We wanted to find a unique way to reward staff who’d stuck with us through thick and thin.
Compared to other companies in our industry, we have very low turnover, which we’re proud of.
But we realized recently that we’d never devised a formal program to reward those employees who’d stayed with us for years and years.
We know a lot of companies present gifts to commemorate employee anniversary dates — one year, five years, and so on.
That seemed fine – but we wanted to do something different.
So we decided to create a sabbatical reward program for long-time staffers.
How it works: We give employees who reach their seven-year milestone seven days off and some money to do something they’ve always wanted to do but haven’t been able to.
Workers who reach their 15-year milestone get 15 days off.
We asked employees to:
- do something that betters their lives or the life of someone else
- learn something they’ve always wanted to learn, and
- investigate or pursue something they’re passionate about.
We also ask employees to take their days off in one big chunk.
That means that, with weekends, staffers have 11 or 21 days to plot their program around.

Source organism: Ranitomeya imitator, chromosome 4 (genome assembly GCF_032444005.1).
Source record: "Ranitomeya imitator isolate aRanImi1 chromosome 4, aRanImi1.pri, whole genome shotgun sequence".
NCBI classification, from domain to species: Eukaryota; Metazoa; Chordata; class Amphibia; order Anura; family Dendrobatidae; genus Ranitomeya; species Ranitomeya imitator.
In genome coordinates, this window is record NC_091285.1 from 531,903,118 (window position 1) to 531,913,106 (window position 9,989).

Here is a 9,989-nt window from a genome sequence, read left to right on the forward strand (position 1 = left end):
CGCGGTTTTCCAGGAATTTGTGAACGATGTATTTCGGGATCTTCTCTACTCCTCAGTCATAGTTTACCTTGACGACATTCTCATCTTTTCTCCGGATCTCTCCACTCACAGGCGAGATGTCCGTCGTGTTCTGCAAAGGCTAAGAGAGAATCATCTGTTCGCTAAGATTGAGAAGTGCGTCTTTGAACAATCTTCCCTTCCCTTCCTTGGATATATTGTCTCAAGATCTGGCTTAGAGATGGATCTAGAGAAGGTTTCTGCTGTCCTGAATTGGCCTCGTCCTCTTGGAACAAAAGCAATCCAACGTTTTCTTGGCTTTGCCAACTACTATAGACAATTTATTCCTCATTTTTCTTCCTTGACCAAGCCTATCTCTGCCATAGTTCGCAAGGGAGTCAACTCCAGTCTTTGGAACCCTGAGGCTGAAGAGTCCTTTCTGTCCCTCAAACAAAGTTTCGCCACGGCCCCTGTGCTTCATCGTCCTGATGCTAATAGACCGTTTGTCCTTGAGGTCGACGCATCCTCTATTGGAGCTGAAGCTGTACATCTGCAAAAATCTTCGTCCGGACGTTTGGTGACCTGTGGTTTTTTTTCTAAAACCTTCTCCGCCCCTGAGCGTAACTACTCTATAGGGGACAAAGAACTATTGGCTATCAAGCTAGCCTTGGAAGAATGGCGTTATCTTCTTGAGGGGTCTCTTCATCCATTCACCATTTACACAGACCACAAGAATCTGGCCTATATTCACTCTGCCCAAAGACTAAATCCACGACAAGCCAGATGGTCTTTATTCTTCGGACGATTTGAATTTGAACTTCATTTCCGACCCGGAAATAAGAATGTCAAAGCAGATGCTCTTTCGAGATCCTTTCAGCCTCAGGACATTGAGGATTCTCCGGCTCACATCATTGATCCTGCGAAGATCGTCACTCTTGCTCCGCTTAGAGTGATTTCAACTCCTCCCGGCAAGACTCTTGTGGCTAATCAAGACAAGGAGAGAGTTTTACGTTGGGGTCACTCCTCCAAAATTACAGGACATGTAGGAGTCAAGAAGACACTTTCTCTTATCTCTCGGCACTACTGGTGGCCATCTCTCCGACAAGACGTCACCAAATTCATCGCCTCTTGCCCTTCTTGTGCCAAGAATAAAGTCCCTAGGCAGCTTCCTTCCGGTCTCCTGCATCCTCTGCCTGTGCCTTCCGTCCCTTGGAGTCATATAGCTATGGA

Staffers have two years from the date of their anniversary to take their sabbatical.
Once we introduced the program and filled workers in on what it involved, it didn’t take long for them to come up with some great ideas.
We set up a four-person committee to give approval to employees or to suggest modifications to their ideas.
Staffers have used their sabbaticals to do all kinds of cool stuff, including:
- shooting a photo essay in Cuba
- learning to paint at an art school in Arizona
- attending to a tennis camp in Florida
- enrolling in clown school to be a hospital clown, and
- visiting Norway, where the employee’s family is from and where his relatives still live.
We’ve received nothing but great feedback from staffers about the program. Even new workers and staffers not close to their seven year mark love the idea.
The best part: The program has helped us recruit new talent and increased loyalty.
(Case study courtesy of Brad Penman, COO, The Marketing Arm, Dallas)